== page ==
Historical Black Voices: Racism Kills

Posted on February 21, 2017 By

February is Black History Month, celebrated in the U.S. and Canada (and in Great Britain in October); it’s commonly also called African American History Month in the U.S.  In the US, the virulence of racism leads to a disproportionate impact on African Americans of the forms of  lethal violence: more likely to be targeted for executions, higher casualties in wars such as the one in Vietnam, and being targets of the drug war – which a Nixon adviser admitted was intended to go after Blacks and war protesters.

Here, we offer some quotations from African-Americans about being harmed unjustly by abortion, or targeted by racist practices seeking to prevent them from reproducing, or to encourage them to “choose” assisted suicide.

Fannie Lou Hamer

Source: a 1971 speech obtained from the Lillian P. Benbow Room of Special Collections at Tougaloo College, Mississippi.

“It’s not too late. There is still time for America to change. . . .

The war in Vietnam must be ended so our men and boys can come home—so mothers can stop crying, wives can feel secure, and children can learn strength . . .

The methods used to take human life, such as abortion, the pill, the ring, etc., amount to genocide. I believe that legal abortion is legal murder.”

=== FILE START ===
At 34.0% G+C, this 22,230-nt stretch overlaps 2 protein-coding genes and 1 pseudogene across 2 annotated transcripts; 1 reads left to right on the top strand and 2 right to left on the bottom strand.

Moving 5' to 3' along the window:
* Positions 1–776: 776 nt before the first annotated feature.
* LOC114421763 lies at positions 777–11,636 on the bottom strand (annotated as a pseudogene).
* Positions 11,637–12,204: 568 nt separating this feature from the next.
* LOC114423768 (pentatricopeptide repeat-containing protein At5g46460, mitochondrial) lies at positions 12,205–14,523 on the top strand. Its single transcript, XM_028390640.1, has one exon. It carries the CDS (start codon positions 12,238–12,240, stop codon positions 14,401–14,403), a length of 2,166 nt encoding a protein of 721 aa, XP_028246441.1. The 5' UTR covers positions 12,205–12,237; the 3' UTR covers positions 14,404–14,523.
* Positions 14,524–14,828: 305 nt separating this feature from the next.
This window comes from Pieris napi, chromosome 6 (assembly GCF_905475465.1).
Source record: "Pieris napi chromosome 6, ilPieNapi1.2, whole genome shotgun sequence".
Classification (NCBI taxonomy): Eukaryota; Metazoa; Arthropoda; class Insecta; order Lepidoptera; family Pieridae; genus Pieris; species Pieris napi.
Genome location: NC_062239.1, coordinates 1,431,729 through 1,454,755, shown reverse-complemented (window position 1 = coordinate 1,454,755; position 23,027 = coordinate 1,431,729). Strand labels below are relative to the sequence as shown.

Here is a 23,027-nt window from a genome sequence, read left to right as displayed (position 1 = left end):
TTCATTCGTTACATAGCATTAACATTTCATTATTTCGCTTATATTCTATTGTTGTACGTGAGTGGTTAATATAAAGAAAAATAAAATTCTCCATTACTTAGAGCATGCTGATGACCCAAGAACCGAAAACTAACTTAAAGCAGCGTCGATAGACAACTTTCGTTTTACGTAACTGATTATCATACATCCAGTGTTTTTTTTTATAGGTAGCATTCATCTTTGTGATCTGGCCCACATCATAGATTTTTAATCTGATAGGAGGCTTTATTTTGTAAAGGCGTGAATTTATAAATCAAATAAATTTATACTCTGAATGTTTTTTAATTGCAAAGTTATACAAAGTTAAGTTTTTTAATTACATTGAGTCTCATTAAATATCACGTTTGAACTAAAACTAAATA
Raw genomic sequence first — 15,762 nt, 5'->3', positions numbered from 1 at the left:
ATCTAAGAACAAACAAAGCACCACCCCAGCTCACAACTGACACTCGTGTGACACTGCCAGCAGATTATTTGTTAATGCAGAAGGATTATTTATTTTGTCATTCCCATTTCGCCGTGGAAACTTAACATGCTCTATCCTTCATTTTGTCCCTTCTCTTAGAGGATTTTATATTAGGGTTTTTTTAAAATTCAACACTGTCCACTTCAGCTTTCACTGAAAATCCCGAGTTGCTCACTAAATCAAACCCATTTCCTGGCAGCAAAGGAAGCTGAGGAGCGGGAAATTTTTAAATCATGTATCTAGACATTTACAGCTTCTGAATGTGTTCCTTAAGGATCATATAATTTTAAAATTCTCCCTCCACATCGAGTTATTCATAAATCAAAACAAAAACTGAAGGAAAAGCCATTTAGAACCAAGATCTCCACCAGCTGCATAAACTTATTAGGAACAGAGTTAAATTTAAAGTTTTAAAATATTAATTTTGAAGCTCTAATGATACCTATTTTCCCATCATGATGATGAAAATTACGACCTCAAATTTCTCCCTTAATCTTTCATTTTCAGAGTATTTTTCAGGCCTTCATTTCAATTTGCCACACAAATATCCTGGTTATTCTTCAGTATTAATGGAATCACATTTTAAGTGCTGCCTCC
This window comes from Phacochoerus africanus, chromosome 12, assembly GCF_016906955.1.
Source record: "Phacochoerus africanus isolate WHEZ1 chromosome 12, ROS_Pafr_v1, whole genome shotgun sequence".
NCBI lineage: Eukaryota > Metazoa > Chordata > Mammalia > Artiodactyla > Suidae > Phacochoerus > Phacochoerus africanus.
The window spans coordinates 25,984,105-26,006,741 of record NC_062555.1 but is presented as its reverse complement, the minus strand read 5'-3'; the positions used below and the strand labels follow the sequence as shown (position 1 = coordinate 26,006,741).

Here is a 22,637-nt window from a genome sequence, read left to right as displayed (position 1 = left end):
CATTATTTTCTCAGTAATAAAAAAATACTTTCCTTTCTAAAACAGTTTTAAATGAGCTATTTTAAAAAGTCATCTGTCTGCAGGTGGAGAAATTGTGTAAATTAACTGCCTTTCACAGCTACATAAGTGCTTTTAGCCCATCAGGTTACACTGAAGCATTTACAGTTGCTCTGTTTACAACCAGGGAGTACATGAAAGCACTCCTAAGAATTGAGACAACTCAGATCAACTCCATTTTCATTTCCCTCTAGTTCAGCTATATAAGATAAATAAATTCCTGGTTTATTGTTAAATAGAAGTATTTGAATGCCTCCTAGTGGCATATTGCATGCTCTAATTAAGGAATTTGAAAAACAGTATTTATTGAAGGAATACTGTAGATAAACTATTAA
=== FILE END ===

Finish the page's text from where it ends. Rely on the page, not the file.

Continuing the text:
Source: Medical Apartheid: The Dark History of Medical Experimentation on Black Americans from Colonial Times to the Present. by Harriet A. Washington. New York: Doubleday, 2007, pp. 189-190

“One day in 1961, Hamer entered the hospital to have ‘a knot on my stomach’—probably a benign uterine fibroid tumor—removed. She then returned to her family’s shack on the plantation to recuperate. But in the big house, ominous tidings circulated. The owner’s wife, Vera Alicia Marlow, was cousin of the surgeon who had treated Hamer. Marlow gossiped to the cook that Hamer had lost more than a tumor while unconscious—the surgeon removed her uterus, rendering Hamer sterile. The cook repeated the news to others, including a woman who happened to be Hamer’s cousin, and thus Hamer was one of the last people on the plantation to learn that she would never have a family of her own.

‘I went to the doctor who did that to me and I asked him, ‘Why? Why had he done that to me?’ He didn’t have to say nothing—and he didn’t. If he was going to give me that sort of operation then he should have told me. I would have loved to have children.’ But a lawsuit was out of the question, Hamer recalled. ‘At that time? Me? Getting a white lawyer against a white doctor? I would have been taking my hands and screwing tacks into my casket.’ “

Dick Gregory

Source: Ebony magazine, October, 1971

“Government family programs designed for poor Blacks which emphasize birth control and abortion with the intent of limiting the Black population is genocide. The deliberate killing of Black babies by abortion is genocide – perhaps the most overt of all.”

Jesse Jackson

Source: 1977 “March on Washington”

Note: Unfortunately, he changed positions in time for his 1984 run for the Democratic Party nomination. Yet his reasoning remains.